5. The Second struct currently contains three overloaded implementations of operator== and three overloaded implementations of operator!=. Each operator is overloaded for the parameter type pairs (Second, Second), (Second, int), and (int, Second). 14. In the Code and Text Editor window, delete the versions of operator== and operator!= that take one Second and one int parameter (do not delete the operators that take two Second parameters). The following three operators should be the only operators in the Second struct (there will be other methods, however): 15. struct Second 16. { 17. ... 18. public static bool operator==(Second lhs, Second rhs) 19. { 20. return lhs.value == rhs.value; 21. } 22. 23. public static bool operator!=(Second lhs, Second rhs) 24. { 25. return lhs.value != rhs.value; 26. } 27. ... } 28. On the Build menu, click Build Solution. The build fails with the message: Operator '==' cannot be applied to the operands of type 'Operators.Second' and 'int' Removing the operators that compare a Second and an int cause the statement highlighted earlier to fail to compile. 29. In the Code and Text Editor window, add an implicit conversion operator to the Second struct that converts from an int to a Second. The conversion operator should look like this: struct Second { ... public static implicit operator Second (int arg) {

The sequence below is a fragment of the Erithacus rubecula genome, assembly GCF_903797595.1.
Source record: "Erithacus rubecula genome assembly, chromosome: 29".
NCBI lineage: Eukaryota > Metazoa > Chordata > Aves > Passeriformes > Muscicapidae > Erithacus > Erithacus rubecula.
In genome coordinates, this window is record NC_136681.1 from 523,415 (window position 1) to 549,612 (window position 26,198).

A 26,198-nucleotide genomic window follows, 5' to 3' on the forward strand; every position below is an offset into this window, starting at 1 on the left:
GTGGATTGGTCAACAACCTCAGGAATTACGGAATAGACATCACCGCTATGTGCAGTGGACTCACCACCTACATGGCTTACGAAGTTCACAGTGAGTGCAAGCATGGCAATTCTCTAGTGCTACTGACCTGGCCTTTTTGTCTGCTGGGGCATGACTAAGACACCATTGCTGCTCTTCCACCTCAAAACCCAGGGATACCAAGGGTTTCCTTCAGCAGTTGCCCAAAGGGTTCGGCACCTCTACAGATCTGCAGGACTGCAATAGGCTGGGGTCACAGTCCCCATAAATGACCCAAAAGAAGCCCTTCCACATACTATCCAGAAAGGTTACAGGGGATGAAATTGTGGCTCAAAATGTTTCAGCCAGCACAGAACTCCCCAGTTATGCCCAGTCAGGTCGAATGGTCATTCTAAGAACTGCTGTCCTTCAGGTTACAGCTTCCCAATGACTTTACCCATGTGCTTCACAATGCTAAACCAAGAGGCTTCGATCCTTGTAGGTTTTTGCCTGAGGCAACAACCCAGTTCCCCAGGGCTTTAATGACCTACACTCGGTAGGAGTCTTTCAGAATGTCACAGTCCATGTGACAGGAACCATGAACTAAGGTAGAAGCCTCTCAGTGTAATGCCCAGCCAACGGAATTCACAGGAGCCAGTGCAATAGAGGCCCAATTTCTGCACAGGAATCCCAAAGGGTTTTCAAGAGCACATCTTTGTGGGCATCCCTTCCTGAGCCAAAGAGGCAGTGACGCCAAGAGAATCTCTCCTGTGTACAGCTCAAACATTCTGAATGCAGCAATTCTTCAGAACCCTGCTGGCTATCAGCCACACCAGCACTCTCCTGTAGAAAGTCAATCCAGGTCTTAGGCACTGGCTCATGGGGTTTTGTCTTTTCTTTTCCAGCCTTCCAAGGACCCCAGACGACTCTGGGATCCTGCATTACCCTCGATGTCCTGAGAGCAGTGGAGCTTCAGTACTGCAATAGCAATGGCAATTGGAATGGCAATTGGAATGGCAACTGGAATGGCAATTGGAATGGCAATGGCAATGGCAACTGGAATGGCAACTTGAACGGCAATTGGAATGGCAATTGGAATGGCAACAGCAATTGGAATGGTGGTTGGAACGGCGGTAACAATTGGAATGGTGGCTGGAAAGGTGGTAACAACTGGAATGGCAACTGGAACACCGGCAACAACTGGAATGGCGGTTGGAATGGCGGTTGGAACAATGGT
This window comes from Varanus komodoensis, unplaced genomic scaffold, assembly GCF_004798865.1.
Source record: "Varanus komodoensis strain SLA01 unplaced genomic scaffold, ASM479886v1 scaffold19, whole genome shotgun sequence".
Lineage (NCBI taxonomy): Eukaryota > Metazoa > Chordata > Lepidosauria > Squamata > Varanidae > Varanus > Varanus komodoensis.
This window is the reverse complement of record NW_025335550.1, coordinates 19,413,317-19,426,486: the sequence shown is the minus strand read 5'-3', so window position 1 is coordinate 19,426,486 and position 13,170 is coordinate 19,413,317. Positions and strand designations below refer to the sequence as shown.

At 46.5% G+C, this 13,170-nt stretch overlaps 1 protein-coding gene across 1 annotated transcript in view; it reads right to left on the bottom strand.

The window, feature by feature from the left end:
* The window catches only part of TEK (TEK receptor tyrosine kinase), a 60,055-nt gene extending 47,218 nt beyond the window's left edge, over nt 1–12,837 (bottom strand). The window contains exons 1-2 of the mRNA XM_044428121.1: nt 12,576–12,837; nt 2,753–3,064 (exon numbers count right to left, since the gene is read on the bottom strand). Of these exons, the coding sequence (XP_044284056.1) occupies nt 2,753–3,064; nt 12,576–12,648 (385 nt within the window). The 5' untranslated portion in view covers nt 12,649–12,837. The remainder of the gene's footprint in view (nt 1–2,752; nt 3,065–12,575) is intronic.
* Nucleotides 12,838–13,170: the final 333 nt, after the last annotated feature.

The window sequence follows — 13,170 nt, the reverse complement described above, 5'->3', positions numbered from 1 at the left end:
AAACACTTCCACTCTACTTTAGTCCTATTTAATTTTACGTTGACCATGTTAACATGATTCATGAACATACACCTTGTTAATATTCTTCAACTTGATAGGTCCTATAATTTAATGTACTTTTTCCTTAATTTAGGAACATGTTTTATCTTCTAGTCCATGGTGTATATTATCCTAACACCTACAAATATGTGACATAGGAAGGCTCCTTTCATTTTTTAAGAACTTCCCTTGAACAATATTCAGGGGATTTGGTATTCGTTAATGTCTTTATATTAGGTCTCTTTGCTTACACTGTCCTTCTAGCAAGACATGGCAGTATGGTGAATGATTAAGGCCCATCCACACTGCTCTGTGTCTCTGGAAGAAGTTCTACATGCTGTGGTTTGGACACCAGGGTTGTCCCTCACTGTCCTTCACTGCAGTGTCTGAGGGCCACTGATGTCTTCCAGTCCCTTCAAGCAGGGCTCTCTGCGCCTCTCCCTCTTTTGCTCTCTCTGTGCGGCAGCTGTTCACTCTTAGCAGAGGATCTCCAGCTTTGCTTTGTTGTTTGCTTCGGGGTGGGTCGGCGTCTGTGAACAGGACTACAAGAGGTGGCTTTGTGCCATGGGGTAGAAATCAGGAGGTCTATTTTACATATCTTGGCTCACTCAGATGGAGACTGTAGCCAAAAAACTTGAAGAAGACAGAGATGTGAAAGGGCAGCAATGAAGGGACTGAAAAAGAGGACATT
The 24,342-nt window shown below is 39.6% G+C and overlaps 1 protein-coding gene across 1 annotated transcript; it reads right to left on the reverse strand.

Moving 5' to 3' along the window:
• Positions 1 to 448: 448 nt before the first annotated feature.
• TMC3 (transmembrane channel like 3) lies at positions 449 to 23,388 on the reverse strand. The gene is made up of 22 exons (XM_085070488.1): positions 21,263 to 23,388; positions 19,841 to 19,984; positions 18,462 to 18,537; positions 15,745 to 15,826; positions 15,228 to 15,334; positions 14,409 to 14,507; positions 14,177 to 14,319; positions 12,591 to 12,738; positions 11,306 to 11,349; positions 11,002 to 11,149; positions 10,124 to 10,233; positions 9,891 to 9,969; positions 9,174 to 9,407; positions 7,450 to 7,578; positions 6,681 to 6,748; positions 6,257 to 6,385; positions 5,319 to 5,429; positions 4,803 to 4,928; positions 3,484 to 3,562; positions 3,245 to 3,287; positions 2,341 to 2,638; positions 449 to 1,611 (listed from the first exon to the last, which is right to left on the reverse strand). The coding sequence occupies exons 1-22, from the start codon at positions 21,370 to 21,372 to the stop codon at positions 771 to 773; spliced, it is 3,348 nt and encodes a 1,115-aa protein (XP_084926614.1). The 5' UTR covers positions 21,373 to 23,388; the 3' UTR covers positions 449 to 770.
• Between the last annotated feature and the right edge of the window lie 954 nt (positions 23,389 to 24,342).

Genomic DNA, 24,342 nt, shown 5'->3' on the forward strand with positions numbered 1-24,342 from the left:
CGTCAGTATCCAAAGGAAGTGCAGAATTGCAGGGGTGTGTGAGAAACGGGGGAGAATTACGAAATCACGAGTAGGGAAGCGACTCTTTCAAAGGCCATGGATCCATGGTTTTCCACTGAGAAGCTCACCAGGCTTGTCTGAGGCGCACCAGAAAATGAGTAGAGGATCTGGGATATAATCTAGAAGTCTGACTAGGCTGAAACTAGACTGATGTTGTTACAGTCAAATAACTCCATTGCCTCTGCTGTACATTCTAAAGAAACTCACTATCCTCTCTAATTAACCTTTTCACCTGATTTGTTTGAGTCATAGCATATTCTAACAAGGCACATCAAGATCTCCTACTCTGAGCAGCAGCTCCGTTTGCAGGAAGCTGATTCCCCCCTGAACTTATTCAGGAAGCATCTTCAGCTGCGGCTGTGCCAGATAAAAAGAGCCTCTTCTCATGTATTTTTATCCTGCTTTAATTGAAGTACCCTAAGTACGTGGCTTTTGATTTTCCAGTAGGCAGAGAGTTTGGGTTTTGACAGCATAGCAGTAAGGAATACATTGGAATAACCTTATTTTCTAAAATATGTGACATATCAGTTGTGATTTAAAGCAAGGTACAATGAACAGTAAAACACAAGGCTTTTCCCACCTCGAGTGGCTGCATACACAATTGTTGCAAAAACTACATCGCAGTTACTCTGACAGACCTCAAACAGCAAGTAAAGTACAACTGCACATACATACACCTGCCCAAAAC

6. return new Second(arg); } ... } 30. On the Build menu, click Build Solution and correct any errors. The program successfully builds this time because the conversion operator and the remaining two operators together provide the same functionality as the four deleted operator overloads. The only difference is that using an implicit conversion operator is potentially a little slower than not using an implicit conversion operator. 31. On the Debug menu, click Start Without Debugging. Verify that the application still runs. 32. Close the application and return to the Visual Studio 2005 programming environment. • If you want to continue to the next chapter Keep Visual Studio 2005 running and turn to Chapter 20. • If you want to exit Visual Studio 2005 now On the File menu, click Exit. If you see a Save dialog box, click Yes.